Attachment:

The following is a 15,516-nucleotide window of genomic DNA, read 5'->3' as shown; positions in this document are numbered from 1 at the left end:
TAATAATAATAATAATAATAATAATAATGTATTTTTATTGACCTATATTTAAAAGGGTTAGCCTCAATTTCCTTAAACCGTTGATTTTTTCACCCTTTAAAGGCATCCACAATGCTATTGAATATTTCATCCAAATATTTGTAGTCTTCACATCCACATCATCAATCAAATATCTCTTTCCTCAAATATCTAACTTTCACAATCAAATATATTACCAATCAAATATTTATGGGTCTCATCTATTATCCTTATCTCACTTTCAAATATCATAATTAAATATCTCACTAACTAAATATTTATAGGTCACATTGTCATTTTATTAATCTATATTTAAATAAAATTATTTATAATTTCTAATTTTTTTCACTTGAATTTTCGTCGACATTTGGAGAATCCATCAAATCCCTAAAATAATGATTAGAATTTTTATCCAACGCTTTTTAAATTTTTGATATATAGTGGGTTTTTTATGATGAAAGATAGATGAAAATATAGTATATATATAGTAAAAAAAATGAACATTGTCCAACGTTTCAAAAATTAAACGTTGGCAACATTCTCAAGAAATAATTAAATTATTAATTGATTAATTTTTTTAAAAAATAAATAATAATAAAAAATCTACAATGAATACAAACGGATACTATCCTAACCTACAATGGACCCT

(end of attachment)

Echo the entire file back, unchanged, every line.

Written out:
The following is a 15,516-nucleotide window of genomic DNA, read 5'->3' as shown; positions in this document are numbered from 1 at the left end:
TAATAATAATAATAATAATAATAATAATGTATTTTTATTGACCTATATTTAAAAGGGTTAGCCTCAATTTCCTTAAACCGTTGATTTTTTCACCCTTTAAAGGCATCCACAATGCTATTGAATATTTCATCCAAATATTTGTAGTCTTCACATCCACATCATCAATCAAATATCTCTTTCCTCAAATATCTAACTTTCACAATCAAATATATTACCAATCAAATATTTATGGGTCTCATCTATTATCCTTATCTCACTTTCAAATATCATAATTAAATATCTCACTAACTAAATATTTATAGGTCACATTGTCATTTTATTAATCTATATTTAAATAAAATTATTTATAATTTCTAATTTTTTTCACTTGAATTTTCGTCGACATTTGGAGAATCCATCAAATCCCTAAAATAATGATTAGAATTTTTATCCAACGCTTTTTAAATTTTTGATATATAGTGGGTTTTTTATGATGAAAGATAGATGAAAATATAGTATATATATAGTAAAAAAAATGAACATTGTCCAACGTTTCAAAAATTAAACGTTGGCAACATTCTCAAGAAATAATTAAATTATTAATTGATTAATTTTTTTAAAAAATAAATAATAATAAAAAATCTACAATGAATACAAACGGATACTATCCTAACCTACAATGGACCCT